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The Sandy Spring Way

Retirement Planning for Women: Four Tips for Getting Started

August 12th, 2014 | By Sandy Spring Bank

By Jennifer O. Cumming, Vice President, CFP® and Senior Investment Advisor

Retirement Planning for Women

I recently had lunch at Sandy Spring’s new Bethesda Financial Center and with two of my colleagues, Laurie Kramer, CFP® and Senior Vice President and Barbara Mulitz, Vice President.

As we discussed information we had recently read about women and retirement planning, we all agreed that retirement planning for women should be different than retirement planning for men. Why? During retirement, women have different, and often greater, economic needs from men. Women are retiring in greater numbers every year with varying degrees of financial security, so we want to ensure they are equipped with the information they need to make informed retirement decisions.

To start, here are some of the gender differences to take into consideration¹:

  • Women, for the same work, make less money than men.
  • Women work fewer years outside the home. This limits lifetime wages and impacts savings for retirement.
  • More women seek part time employment. This results in lower earnings and little or no corporate benefits, all of which impact retirement resources and access to employer retirement benefits.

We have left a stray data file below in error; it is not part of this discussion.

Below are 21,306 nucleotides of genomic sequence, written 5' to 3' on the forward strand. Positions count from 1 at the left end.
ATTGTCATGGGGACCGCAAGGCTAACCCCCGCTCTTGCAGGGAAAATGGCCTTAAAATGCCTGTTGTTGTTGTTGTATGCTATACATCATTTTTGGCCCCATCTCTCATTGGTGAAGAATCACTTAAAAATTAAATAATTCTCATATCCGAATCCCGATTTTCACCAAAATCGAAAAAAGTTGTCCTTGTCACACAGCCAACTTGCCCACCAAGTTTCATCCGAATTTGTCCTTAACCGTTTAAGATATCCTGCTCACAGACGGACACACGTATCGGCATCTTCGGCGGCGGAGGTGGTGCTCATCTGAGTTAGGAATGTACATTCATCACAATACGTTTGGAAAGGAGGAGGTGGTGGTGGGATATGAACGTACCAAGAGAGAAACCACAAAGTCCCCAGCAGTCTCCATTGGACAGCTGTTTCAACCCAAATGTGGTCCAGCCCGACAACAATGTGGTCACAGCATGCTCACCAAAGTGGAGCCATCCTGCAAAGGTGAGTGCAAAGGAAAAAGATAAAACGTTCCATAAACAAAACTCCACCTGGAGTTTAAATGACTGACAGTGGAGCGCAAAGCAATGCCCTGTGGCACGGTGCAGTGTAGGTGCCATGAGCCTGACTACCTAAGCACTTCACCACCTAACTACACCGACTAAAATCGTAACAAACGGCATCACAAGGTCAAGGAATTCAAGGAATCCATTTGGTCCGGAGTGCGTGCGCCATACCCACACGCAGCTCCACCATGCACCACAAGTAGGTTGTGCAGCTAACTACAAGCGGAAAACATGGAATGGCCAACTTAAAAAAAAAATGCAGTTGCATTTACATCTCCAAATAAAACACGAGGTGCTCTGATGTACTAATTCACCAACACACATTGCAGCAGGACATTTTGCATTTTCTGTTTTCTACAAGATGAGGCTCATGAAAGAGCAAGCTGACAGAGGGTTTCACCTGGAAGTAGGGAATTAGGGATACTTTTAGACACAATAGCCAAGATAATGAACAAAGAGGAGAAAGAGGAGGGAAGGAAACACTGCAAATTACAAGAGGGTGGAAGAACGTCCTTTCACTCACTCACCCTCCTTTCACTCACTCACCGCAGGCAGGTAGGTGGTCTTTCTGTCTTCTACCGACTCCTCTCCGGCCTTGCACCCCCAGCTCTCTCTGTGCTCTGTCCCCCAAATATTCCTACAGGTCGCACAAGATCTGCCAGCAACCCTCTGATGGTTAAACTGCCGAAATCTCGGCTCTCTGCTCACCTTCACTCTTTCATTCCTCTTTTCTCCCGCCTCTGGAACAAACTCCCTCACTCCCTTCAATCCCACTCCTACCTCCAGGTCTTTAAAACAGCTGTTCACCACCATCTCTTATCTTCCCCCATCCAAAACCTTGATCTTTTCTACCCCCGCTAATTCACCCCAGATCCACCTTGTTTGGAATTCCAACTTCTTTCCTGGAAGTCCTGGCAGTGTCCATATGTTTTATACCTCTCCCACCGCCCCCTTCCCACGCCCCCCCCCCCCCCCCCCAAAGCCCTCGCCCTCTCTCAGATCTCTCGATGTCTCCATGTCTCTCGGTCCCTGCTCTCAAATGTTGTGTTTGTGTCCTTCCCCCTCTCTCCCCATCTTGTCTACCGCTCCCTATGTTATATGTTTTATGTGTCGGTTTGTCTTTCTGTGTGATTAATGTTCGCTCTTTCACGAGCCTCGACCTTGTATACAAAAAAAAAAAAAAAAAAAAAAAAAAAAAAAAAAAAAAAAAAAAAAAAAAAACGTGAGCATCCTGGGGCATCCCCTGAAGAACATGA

• Women are more likely to outlive their spouses by seven years.

Because women are likely to be the surviving spouse, there is a greater possibility that health care costs for an ailing spouse will deplete already limited resources. Simply put, women need more money in their retirement savings accounts than men.

However, only 45% of working women participate in a retirement plan¹. Why is this?

While we know that women understand the importance of investing, saving, and building a strong financial program, they often aren’t sure where to begin. This is a long-term commitment, so women also need to receive clear and relevant information throughout the entire journey.

So, what are our four tips for getting started?

  1. Set a timeline. I set a timeline for gathering a statement for every one of my financial accounts by Labor Day 2014
  2. Review every statement for contributions, rates of return, fees, and investment options.
    I made a date with my statements for Monday afternoon on Labor Day weekend. I actually blocked it out on my calendar, so I can take the time to review every statement.
  3. Set a budget. I committed to a budget, on paper, that accounts for ALL spending, not just the bills. I am tracking everything I spend, from now through Labor Day, so I can see where I really stand.
  4. Create a plan of action. I devised a savings plan that is a line item in my budget. I contribute to my savings FIRST, because my cable, mobile plan, and shoe purchases really are negotiable.


This is just the start of the conversation. We will continue to discuss financial issues for women, including more about retirement planning, in upcoming blogs. But, this is not a one-way conversation. We invite you to join our ongoing discussion, and we welcome your questions, suggestions and comments. Look for us here, as we continue to share information through our blog, and watch for invitations to join our in-person seminars starting in the fall of 2014.

¹US Department of Labor, Women and Retirement Savings Publication.